Rockies Mile-bag: Is it wise to extend Trevor Story?

Sep 20, 2020; Denver, Colorado, USA; Colorado Rockies shortstop Trevor Story (27) on deck in the first inning against the Los Angeles Dodgers at Coors Field. Mandatory Credit: Isaiah J. Downing-USA TODAY Sports

The bad news about the Colorado Rockies not doing much so far this offseason is that there’s not a lot of news to cover, and if your job entails covering the Rockies, well … yeah.

However, there is good news brought about by the inactivity is that fans have questions—lots and lots of questions, in fact. Here’s part 1 of our two-part Rockies mailbag, the second part of which will run next week.

How many at-bats will Ian Desmond take away from Sam Hilliard?

-Seth Klusmire (@sethklusmire)

If the Rockies approach this the correct way, Seth, then hopefully not many. Desmond hit 320 points higher against left-handed pitchers than against righties in 2019. If the Rockies give him any significant playing time against right-handers, they’re simply doing it wrong. And this is where it helps to have Hilliard; in 150 career plate appearances against righties, the big 26-year-old Texan owns a .566 slugging percentage, fueling an OPS that is about 170 points higher than it is against southpaws.

It will take some work for Bud Black to field the optimal lineup each day, particularly when considering the defensive alignment in the outfield. But to some degree, he’s got the pieces if he chooses to deploy them correctly. This is one of those instances.

I was wondering if you could briefly look into or explain of any instances where boycotting the stadium has actually gotten the message across to the front office. One team that comes to mind is the Browns but I also kinda feel like they just hit the jackpot with drafting Mayfield.

-Mo Riah Mo Questions (via email)

I can think of one instance when this might’ve made a difference, Moriah, and it was the mid-2000s Detroit Lions, who somehow turned a long run of mediocrity into an even worse with Matt Millen serving as general manager. Millen’s teams didn’t win a road game during his first three years in the position, and eventually an entire movement that spread throughout the entire Detroit sports scene (as in, signs and chants took place at area college sporting events, Pistons and Red Wings games, etc.)—and even gained national notoriety as, seemingly, a form of comic relief—led to his ouster in 2008.

That said, I recently came across something that suggested no more than roughly 10 percent of any given fanbase would be the type to actually boycott poor performance. In the case of the Rockies, where winning appears to be secondary to providing fans with an entertaining product, that’s nowhere close to enough to really move the needle.

Are you in favor of extending Trevor Story if possible, given that he would be over 30 at SS with declining athleticism for most of the contract?

-Jambron (@jambron303)

Given the wear and tear that playing in Denver seems to contribute to any player who spends a significant amount of time with the Rockies, it isn’t a good idea for the Rockies to sign anyone to big-money extensions. That might seem silly on the surface, but I’m still waiting for a single Rockies player to have more than seven or so good seasons before they start to break down.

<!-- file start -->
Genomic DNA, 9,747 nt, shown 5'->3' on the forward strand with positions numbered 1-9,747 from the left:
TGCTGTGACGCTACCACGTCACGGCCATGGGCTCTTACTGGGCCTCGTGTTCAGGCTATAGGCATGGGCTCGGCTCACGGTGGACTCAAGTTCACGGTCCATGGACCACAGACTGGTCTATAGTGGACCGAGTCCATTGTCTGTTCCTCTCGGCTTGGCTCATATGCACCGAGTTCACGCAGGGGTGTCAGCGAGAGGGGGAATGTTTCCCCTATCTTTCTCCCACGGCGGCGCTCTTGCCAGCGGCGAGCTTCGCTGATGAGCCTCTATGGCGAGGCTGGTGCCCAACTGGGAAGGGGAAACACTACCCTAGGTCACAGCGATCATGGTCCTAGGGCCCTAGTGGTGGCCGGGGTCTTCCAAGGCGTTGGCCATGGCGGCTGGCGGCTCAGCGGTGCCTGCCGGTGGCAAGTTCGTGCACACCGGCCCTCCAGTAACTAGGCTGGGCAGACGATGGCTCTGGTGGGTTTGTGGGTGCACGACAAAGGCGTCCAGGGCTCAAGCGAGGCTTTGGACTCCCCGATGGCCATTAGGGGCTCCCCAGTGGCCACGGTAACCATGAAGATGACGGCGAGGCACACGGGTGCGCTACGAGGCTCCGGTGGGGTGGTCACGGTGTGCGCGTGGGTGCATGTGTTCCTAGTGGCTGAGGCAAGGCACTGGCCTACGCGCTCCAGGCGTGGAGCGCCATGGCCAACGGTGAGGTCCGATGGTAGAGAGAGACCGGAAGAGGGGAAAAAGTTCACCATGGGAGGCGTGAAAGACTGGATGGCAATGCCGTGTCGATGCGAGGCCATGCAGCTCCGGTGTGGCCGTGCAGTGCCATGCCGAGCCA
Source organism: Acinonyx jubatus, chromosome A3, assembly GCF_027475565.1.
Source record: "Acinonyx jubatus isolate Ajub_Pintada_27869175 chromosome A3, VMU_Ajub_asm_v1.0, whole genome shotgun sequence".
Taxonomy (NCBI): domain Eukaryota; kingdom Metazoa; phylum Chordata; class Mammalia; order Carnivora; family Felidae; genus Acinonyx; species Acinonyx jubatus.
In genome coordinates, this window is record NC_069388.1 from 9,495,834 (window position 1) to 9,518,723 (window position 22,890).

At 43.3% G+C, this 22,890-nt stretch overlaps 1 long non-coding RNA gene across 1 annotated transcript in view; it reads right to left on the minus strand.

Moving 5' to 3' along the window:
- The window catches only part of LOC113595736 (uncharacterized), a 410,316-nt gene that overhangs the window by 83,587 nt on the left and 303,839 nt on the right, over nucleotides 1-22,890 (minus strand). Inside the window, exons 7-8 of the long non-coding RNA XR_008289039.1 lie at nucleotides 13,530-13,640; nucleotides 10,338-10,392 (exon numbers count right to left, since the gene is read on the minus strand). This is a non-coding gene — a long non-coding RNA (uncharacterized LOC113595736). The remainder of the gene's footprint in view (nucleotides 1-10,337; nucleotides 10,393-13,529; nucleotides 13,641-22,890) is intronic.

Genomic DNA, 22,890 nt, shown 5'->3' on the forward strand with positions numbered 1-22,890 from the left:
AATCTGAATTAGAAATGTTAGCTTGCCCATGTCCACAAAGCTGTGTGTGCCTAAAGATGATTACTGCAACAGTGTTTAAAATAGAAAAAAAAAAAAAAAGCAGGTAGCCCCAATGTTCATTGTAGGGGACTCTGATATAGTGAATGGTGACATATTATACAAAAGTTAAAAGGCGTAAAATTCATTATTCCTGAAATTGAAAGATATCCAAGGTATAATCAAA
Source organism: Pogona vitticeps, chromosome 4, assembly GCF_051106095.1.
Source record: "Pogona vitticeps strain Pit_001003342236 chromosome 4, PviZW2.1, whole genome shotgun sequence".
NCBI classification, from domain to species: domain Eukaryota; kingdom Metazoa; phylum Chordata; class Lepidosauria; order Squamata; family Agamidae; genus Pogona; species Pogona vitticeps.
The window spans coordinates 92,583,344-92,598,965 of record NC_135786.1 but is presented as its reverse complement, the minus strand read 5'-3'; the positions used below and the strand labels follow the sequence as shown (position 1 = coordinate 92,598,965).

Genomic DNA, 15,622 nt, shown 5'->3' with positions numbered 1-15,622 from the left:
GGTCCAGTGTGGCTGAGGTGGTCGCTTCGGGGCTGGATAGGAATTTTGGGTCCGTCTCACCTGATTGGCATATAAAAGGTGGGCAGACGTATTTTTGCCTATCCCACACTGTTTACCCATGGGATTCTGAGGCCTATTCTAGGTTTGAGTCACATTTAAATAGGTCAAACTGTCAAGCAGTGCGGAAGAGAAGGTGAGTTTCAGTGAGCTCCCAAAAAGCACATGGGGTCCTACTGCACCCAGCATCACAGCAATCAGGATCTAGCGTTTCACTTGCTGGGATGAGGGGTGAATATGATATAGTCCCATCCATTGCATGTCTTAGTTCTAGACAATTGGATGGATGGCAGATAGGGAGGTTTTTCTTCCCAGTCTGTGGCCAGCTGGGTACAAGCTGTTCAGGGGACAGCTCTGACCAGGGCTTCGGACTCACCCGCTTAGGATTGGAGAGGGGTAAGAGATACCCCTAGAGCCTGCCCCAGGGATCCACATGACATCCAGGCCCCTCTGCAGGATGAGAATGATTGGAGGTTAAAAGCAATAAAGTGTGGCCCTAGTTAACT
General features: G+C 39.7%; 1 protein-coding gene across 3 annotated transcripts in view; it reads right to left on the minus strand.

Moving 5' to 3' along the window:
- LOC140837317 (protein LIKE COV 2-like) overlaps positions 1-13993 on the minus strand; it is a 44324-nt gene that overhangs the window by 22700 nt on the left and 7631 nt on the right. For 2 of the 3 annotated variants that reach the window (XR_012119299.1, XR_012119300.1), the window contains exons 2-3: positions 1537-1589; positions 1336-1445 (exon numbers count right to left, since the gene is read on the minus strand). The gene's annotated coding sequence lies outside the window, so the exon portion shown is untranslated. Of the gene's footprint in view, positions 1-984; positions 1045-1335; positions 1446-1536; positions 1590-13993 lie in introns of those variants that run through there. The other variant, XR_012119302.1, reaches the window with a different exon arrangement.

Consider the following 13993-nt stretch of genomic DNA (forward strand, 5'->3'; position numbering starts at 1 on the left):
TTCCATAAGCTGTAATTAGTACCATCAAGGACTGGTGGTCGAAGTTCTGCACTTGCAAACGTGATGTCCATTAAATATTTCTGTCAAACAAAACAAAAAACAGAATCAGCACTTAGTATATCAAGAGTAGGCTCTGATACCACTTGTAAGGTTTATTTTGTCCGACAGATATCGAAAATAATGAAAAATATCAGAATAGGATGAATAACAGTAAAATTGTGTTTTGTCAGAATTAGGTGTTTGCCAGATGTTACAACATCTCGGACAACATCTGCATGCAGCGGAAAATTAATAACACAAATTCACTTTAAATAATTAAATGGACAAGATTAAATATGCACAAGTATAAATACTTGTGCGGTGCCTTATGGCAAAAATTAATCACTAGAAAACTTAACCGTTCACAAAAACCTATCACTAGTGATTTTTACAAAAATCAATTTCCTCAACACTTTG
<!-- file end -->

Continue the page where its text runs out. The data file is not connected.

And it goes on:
That said, it’s hard to know what the market is going to look like even after this season, due to the supposed havoc that the pandemic has wreaked upon the budgets of MLB owners. As such, the situation could actually play into the Rockies’ favor if they decide to extend Story. But he’s the type of player who is going to get nine figures either way, so the real question is how high winning is on his list of priorities.

In my opinion, the best course of action is for the Rockies to see what they can get for Story, Nolan Arenado, and possibly others when teams who are in contention inevitably come calling this summer. The Rockies are in no shape to contend for a pennant with these guys, so it’s time to start figuring out how to get back there without them.

There are well over 200 free agents on the free agent trackers, an average of more than seven per team. Will the Rox sign any of them at this offseason’s depressed prices? Which ones would you want them to sign?

-Ken Goldman (@kengold)

The Rockies have an awful lot of young position players who need to, for lack of a better and more grown-up term, poop or get off the pot. The team needs to help them get there (more on that in a minute). As such, Colorado’s best course of action doesn’t include signing any major league free agents on offense, unless the club thinks it can contend, which is an entirely different question with much different and more long-winded answers.

The Rockies should, however, pick up a starting pitcher—and even a bullpen arm or two—if for no other reason than to ensure everyone makes it through the season, allowing the team to not have to rush Ryan Rolison or other young pitchers who may not be ready. Considering the context of where the team sits in terms of contention status, Ken, I’d like to see Colorado target Carlos Rodon, a 2015 first-round draft pick who isn’t far removed from being an above-average starter and doesn’t possess any major red flags as far as reasons for his decline in an extremely unconventional 2020 season.

Where’s the silver lining in this year’s lack of offseason acquisitions?

-Neil Anglen (@prisonneil)

As I mentioned above, it doesn’t really behoove the Rockies to make a bunch of additions on offense unless they’re going to go all-in on trades or free agency, neither of which appear to be forthcoming. The reason for that is they have a host of players—Hilliard, Brendan Rodgers, Dom Nuñez, and Yonathan Daza, just to name a few—who need a real opportunity to prove themselves at the major league level. Continuation of a quiet offseason would almost certainly result in that.